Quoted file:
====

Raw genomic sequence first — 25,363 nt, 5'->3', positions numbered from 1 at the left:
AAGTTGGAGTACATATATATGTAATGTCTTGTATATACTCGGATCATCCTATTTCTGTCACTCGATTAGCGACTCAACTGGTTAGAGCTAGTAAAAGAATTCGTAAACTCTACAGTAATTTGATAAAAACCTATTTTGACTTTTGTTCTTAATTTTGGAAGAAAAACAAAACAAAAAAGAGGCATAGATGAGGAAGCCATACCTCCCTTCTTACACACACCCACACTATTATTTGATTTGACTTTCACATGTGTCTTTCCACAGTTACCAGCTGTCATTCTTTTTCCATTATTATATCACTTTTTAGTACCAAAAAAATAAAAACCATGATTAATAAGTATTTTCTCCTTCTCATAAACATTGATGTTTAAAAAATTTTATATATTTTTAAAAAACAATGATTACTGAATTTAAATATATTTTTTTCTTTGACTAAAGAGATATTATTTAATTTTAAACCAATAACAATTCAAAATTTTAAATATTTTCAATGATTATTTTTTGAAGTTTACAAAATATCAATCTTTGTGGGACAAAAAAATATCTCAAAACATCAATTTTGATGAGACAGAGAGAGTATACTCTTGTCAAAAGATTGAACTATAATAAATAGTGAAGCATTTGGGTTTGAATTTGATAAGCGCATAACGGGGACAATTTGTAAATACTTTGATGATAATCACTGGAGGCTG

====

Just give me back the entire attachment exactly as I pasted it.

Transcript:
Raw genomic sequence first — 25,363 nt, 5'->3', positions numbered from 1 at the left:
AAGTTGGAGTACATATATATGTAATGTCTTGTATATACTCGGATCATCCTATTTCTGTCACTCGATTAGCGACTCAACTGGTTAGAGCTAGTAAAAGAATTCGTAAACTCTACAGTAATTTGATAAAAACCTATTTTGACTTTTGTTCTTAATTTTGGAAGAAAAACAAAACAAAAAAGAGGCATAGATGAGGAAGCCATACCTCCCTTCTTACACACACCCACACTATTATTTGATTTGACTTTCACATGTGTCTTTCCACAGTTACCAGCTGTCATTCTTTTTCCATTATTATATCACTTTTTAGTACCAAAAAAATAAAAACCATGATTAATAAGTATTTTCTCCTTCTCATAAACATTGATGTTTAAAAAATTTTATATATTTTTAAAAAACAATGATTACTGAATTTAAATATATTTTTTTCTTTGACTAAAGAGATATTATTTAATTTTAAACCAATAACAATTCAAAATTTTAAATATTTTCAATGATTATTTTTTGAAGTTTACAAAATATCAATCTTTGTGGGACAAAAAAATATCTCAAAACATCAATTTTGATGAGACAGAGAGAGTATACTCTTGTCAAAAGATTGAACTATAATAAATAGTGAAGCATTTGGGTTTGAATTTGATAAGCGCATAACGGGGACAATTTGTAAATACTTTGATGATAATCACTGGAGGCTG